Why we Test

In software development, we are hired to deliver value to the customers. Usually that value comes in the form of running software that does something useful. The end user really doesn't care about tests.

So why write Automated Tests then?

Well, we want to make sure we don't break something for our users. All of us already do some form of testing, and that's in the form of clicking around and playing with the UI.

Sometimes that works, but there are two important problems with it.

The first one is consistency. When you're clicking around, are you always going to check the stuff that was working before? As the application gets more complex, there are more and more things that can break, and you're not going to want to spend the time to click through them thoroughly every time you add a feature.

The second problem is that developers are way too nice to their own system! When we play around with the application, we're subconsciously not giving it bad or malicious input, we're waiting for asychronous processes to finish, we don't pull the power plug in the middle of a save operation. All those things will happen in production!

By writing automated tests, we are having a robot diligently do all the tedious work for us, and we can consciously code in edge cases to avoid having our developer "blinders" on.

Tests as Communication

There are other benefits to automated testing that manual testing can't even approximate. Some of these may surprise you.

Tests demonstrate features. High level tests can actually show customers what has been built, and demonstrate that it works.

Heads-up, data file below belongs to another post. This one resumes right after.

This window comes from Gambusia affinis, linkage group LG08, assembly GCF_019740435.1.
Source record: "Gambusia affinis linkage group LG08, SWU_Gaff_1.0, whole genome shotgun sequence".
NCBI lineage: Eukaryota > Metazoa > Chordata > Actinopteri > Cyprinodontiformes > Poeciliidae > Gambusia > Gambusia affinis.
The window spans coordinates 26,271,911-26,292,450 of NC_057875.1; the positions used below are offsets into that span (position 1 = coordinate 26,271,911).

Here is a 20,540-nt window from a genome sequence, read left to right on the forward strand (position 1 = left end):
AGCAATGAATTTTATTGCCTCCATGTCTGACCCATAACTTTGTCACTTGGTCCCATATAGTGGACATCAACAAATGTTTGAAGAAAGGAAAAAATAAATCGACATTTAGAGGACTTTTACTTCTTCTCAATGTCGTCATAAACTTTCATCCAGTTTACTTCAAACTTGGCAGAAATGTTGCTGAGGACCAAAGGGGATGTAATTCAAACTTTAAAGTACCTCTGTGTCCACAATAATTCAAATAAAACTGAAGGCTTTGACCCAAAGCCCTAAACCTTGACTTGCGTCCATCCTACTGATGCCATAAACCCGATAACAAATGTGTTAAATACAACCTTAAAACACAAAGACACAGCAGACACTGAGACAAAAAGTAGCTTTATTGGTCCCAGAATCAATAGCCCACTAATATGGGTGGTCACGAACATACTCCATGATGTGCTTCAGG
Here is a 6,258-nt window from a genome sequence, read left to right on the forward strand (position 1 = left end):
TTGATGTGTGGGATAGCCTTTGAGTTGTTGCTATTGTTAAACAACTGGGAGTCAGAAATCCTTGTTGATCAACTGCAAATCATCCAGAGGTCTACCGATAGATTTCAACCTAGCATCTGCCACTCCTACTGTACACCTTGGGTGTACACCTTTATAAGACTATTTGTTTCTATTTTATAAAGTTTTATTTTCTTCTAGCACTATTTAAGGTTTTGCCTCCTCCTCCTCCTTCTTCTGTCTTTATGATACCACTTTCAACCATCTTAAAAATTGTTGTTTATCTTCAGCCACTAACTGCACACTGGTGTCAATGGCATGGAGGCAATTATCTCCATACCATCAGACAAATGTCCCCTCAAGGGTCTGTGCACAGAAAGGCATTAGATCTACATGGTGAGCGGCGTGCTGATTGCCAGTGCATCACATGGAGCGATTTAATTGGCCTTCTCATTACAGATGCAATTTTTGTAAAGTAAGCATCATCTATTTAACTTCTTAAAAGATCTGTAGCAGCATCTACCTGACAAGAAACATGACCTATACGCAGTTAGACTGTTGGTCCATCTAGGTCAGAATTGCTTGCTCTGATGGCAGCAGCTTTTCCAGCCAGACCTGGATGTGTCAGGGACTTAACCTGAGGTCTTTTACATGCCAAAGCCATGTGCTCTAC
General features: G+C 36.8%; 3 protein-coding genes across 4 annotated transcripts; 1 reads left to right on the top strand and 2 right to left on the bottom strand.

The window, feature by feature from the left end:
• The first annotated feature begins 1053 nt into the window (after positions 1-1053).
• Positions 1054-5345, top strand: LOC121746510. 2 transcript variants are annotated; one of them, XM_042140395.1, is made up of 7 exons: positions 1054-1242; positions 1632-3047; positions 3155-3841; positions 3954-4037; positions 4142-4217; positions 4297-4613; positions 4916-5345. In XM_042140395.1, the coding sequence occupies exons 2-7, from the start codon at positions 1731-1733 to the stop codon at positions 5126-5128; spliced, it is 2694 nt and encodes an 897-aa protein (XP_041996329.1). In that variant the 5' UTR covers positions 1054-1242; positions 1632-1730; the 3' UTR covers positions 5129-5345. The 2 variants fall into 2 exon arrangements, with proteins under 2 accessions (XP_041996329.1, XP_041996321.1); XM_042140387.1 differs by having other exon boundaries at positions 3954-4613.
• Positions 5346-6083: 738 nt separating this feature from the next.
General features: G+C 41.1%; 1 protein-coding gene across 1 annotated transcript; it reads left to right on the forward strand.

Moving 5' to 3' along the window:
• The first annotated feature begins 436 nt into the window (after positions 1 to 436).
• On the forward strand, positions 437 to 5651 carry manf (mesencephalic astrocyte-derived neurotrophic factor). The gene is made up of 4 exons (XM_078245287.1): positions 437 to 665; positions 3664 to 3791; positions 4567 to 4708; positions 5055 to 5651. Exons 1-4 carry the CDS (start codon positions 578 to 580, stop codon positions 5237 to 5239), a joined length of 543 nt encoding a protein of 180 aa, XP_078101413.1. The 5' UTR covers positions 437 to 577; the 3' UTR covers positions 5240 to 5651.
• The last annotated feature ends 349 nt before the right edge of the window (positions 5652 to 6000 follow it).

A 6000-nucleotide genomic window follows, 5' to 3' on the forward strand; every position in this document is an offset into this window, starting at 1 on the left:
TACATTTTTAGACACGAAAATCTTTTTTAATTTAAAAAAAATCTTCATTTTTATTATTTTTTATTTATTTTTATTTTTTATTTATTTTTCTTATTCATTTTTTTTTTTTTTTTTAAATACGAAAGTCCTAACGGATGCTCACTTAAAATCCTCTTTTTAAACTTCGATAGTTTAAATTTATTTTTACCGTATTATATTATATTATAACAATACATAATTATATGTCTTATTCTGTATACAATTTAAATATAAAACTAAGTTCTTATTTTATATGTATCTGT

Tests help other developers understand your architecture. Tests are a form of documentation - they provide working examples that others can refer to, and show how the pieces fit together. In fact, tests can be better documentation than comments, because comments might be out-of-date or just flat out wrong!

Tests help you come up with, and validate, good code design. If your code is hard to use in tests, it's probably hard to use outside of tests too. As you write your code, you can get feedback on how your libraries and modules fit together.

As you can see, it's not all about preventing bugs. Tests are a way of evaluating your work - it helps avoid bugs, but also tests your internal code quality by running it through different scenarios.

What kinds of tests can we write?

There are three common categories that automated tests fit into:

  1. Unit Tests: tiny, fast, and precise
  2. Integration Tests: medium sized, less precise and slower
  3. End-to-End tests: large and slow, but cover a lot

Here's a diagram, showing all three and their relative scopes.

Test types - Unit, Integration, and End-to-end

Unit Tests tiny, fast, precise tests

Unit tests are the most fine-grained type of test there is, it's where you test a single "unit". A "unit" in terms of a unit test is the smallest chunk of code that has some behavior, usually a single function or class.

Have lots of them

You want to have a lot of unit tests compared to the other types.

In any given codebase, it's not unrealistic to expect about 50% of your code to be unit test code. And it makes sense, because you have a roughly 1:1 correspondence between a function and the test for it.

Run them Frequently